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  • Chikamatsu Monogatari/ Uwasa no Onna [Masters of Cinema] [DVD]
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Chikamatsu Monogatari/ Uwasa no Onna [Masters of Cinema] [DVD]

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Product details

  • Directors: Kenji Mizoguchi
  • Format: PAL
  • Language: Japanese
  • Subtitles: English
  • Region: Region 2 (This DVD may not be viewable outside Europe. Read more about DVD formats.)
  • Aspect Ratio: 4:3 - 1.37:1
  • Number of discs: 2
  • Classification: 12
  • Studio: Eureka Entertainment
  • DVD Release Date: 25 Feb. 2008
  • Run Time: 186 minutes
  • Average Customer Review: 5.0 out of 5 stars  See all reviews (1 customer review)
  • ASIN: B0010NWANQ
  • Amazon Bestsellers Rank: 96,078 in DVD & Blu-ray (See Top 100 in DVD & Blu-ray)


Based on a centuries old tale with roots in real events, Chikamatsu Monogatari [A Tale From Chikamatsu, aka The Crucified Lovers] tells the hauntingly tragic story of a forbidden love affair between a merchant's wife, Osan (Kyoko Kagawa), and her husband's employee, Mohei (Kazuo Hasegawa), in an era when the punishment for adultery was crucifixion. When a series of innocent events lead to the false accusation of an affair between Osan and Mohei, the accused pair are forced to flee an almost certain death sentence. On the run, the outlaw couple grow closer together, drawn inexorably towards the romantic crime of which they are accused. In the hands of Mizoguchi, Chikamatsu Monogatari depicts two people caught up in a constricted world where true love and social obligation are at odds. His portrayal of the lovers' dilemma lead famed director Akira Kurosawa to describe the film as "a great masterpiece that could only have been made by Mizoguchi." Released the same year, Uwasa no Onna [The Woman in the Rumour] offers a contrasting portrait of attitudes and mores concerning love and relationships. Set in a modern Kyoto geisha house, the eponymous woman in the rumour is Hatsuko (Kinuyo Tanaka, star of countless Mizoguchi films, in her last role for the director with whom she was often romantically linked), madame of her own geisha house. When Hatsuko ends up pursuing the same man as her daughter, Yukiko (Yoshiko Kuga), both women are forced to confront their attitudes towards each other and the family business. The Masters of Cinema Series is proud to present these films for the first time on home video in the UK. SPECIAL FEATURES: 2 x disc special edition containing new film restorations of both films, New and improved English subtitles, Video discussions about both Chikamatsu Monogatari and Uwasa no Onna by acclaimed Japanese film expert/critic, festival programmer, and filmmaker Tony Rayns, Original theatrical trailers, 56-page booklet featuring writing by Keiko I. McDonald (author of Mizoguchi) and Mark Le Fanu (author of Mizoguchi and Japan), as well as extracts from Chikamatsu Monzaemon's 'The Almanac of Love' and Ihara Saikaku's 'What the Seasons Brought to the Almanac-Maker', texts adapted by Mizoguchi in Chikamatsu Monogatari.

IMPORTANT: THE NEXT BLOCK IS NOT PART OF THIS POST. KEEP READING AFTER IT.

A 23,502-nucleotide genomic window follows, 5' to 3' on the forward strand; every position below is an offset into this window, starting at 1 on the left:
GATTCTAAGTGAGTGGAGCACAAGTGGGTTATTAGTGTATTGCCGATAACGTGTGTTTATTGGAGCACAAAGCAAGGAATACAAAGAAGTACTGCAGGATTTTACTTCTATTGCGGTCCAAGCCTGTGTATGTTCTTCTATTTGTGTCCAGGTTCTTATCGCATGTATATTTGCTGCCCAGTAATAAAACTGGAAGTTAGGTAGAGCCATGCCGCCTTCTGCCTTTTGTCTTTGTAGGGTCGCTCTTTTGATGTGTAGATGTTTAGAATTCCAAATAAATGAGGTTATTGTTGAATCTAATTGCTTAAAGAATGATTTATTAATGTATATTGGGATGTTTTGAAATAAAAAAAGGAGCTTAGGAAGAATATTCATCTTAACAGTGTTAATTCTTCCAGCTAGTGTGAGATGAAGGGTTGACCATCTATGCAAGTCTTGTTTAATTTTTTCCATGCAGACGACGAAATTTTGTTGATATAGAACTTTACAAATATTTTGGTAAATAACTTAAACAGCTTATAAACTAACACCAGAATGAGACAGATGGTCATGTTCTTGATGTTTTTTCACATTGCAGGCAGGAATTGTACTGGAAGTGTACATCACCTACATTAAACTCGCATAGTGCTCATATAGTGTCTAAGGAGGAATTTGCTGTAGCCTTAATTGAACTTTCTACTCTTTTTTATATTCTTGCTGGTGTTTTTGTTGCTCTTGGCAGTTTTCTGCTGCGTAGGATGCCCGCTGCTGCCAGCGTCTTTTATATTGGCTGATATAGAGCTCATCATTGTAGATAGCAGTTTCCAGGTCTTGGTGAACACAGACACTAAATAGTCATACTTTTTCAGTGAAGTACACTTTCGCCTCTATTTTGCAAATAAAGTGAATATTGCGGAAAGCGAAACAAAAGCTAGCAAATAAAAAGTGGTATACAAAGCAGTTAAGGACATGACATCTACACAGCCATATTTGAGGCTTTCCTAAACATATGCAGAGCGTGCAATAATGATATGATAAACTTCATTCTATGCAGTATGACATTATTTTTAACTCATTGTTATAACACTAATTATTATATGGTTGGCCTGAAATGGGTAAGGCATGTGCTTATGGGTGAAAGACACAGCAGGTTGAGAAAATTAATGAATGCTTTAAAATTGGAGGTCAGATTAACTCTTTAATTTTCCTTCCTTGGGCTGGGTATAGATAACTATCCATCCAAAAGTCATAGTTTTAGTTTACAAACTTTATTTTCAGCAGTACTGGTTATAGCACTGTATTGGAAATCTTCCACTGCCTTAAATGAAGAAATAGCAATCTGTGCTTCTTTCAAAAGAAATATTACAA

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22 of 22 people found the following review helpful By HJ on 23 May 2008
Format: DVD
Mizoguchi is the favourite director of many a "cineaste" - that his films are being put out on dvd by the avowedly cineaste Masters of Cinema label is a dream come true. So far the series is more than living up to expectations.
The format is brilliant - each release contains one classic and one lesser known related film, rather like a main feature and a supporting feature. This is a great (& affordable) way of quickly releasing a representative cross-section of Mizo films. As well as the 2 discs, each release has wonderful packaging & very substantial booklets with lots of photographs, original poster art, essays & translations of the Japanese literary source materials.
The only (minor) criticism I have is of Tony Rayns' short filmed introductions. While I normally respect Mr Rayns, here he merely recounts second-hand gossip about Mizoguchi & film company politics, virtually dismissing the films themselves as hack-work. I'm all for demystification but this is ridiculous!
What about the films? They are all black & white, postwar (40s & 50s). SANSHO & UGETSU are feudal period films, stunningly shot & overwhelming emotional roller-coaster rides. Both are extremely haunting - literally so in the case of UGETSU with its strange supernatural & ghostly elements. Both films are both regularly listed on "greatest films of all time" lists & probably need no introduction. If you are relatively new to Mizoguchi you should get the SANSHO & UGETSU dvds first. The other main feature CHIKAMATSU MONOGATARI is a bit erratic in tone but still excellent. It's another period film, telling of doomed adulterous lovers on the run who transgress every social code of the time.
I hadn't seen the three "supporting" films before but they turn out to be interesting if uneven.
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